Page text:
That said I like your writing style. I usually read anything. I think your stories got well-received. That's what matters since writing is based on peer feedback. Your English is good too. I need to sit down and take my time to read your work. But it starts promising since you can be poetic. That's a weakness I have. I am going to try to read it when I have nothing to do. I usually focus on plot, or what is called substance. But this forum has some good writers who are good at writing style. I think you focus a lot on style, but I know it has an audience. Some people cannot tolerate a bad style. Not even if the story has a good plot.

I don't even go near stuff like this. It has to be done extremely well for it not to become moralising or soap boxy, and I just don't think I could pull it off well at all. You've got to be careful with those stones. :)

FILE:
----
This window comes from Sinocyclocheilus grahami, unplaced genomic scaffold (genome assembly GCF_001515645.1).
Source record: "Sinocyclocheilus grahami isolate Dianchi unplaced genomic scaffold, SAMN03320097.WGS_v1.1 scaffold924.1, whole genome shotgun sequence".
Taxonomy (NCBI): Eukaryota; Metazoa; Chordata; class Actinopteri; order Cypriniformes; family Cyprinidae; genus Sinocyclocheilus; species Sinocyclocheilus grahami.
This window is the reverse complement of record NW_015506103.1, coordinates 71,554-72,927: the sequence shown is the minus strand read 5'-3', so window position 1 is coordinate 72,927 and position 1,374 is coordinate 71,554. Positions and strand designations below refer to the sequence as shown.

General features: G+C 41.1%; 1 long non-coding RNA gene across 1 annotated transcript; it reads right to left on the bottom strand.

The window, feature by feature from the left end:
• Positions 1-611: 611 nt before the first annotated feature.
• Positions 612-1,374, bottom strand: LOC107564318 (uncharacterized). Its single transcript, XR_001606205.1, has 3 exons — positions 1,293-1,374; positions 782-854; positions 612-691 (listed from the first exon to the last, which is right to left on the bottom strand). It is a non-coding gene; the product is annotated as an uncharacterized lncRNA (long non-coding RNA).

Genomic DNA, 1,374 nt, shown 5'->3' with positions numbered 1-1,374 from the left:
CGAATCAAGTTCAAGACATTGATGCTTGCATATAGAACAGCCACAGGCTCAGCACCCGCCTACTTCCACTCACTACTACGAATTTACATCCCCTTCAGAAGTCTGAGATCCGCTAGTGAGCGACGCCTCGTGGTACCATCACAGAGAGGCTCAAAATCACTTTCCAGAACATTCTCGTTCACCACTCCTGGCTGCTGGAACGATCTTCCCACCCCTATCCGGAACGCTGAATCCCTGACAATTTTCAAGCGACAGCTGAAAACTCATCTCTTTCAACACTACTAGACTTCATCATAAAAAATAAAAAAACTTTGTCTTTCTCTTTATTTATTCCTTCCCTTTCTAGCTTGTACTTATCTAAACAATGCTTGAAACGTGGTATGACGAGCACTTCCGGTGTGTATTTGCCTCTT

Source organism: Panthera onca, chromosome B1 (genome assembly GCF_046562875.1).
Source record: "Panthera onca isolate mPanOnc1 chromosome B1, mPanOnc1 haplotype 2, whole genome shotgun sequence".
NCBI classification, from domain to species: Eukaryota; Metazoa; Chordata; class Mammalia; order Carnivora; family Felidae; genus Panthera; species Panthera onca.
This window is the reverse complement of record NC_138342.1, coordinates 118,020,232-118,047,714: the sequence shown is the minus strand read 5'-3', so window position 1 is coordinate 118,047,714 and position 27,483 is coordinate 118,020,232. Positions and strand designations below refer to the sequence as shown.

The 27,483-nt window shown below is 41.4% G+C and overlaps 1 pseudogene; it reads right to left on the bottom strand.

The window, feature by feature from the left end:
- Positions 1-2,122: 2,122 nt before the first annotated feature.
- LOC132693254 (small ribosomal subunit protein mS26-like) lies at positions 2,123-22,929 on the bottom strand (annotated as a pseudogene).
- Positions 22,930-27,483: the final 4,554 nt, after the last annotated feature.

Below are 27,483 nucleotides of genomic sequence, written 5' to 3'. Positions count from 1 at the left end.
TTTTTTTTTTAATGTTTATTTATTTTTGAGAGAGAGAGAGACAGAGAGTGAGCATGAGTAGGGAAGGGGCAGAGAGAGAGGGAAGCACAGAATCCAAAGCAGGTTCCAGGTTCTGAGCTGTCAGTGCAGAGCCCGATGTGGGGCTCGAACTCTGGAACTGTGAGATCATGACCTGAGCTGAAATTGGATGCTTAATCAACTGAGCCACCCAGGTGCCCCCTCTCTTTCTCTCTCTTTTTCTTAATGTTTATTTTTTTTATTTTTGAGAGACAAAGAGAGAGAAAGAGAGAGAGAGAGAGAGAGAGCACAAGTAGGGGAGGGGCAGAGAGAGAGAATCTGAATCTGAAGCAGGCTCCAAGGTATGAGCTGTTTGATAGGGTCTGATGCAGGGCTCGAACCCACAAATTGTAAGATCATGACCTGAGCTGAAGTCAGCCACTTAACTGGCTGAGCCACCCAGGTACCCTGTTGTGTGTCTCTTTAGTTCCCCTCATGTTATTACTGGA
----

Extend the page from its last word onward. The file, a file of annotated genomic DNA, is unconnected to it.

You're right about me focusing on style. I do do that without a doubt but that's the part of the journey I'm at right now, not my entire journey. Plot, story, character were once my complete focus, which was followed by dialogue. I spent years on that because it's my weakest trait, and even though it's stronger, once I've nailed my 'voice' I'll be returning to it again as my main focus.

I look at what I'm weak at and concentrate on strengthening it. I find it more manageable than trying to improve 'everything' at once.
 
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Llyralen

Senior Member
I like certain authors in all sorts of different genres.

I know which authors have influenced my writing. Especially when I was young. The books I read and that left impressions on me then also influenced my character. Thank goodness for wonderful young adult books!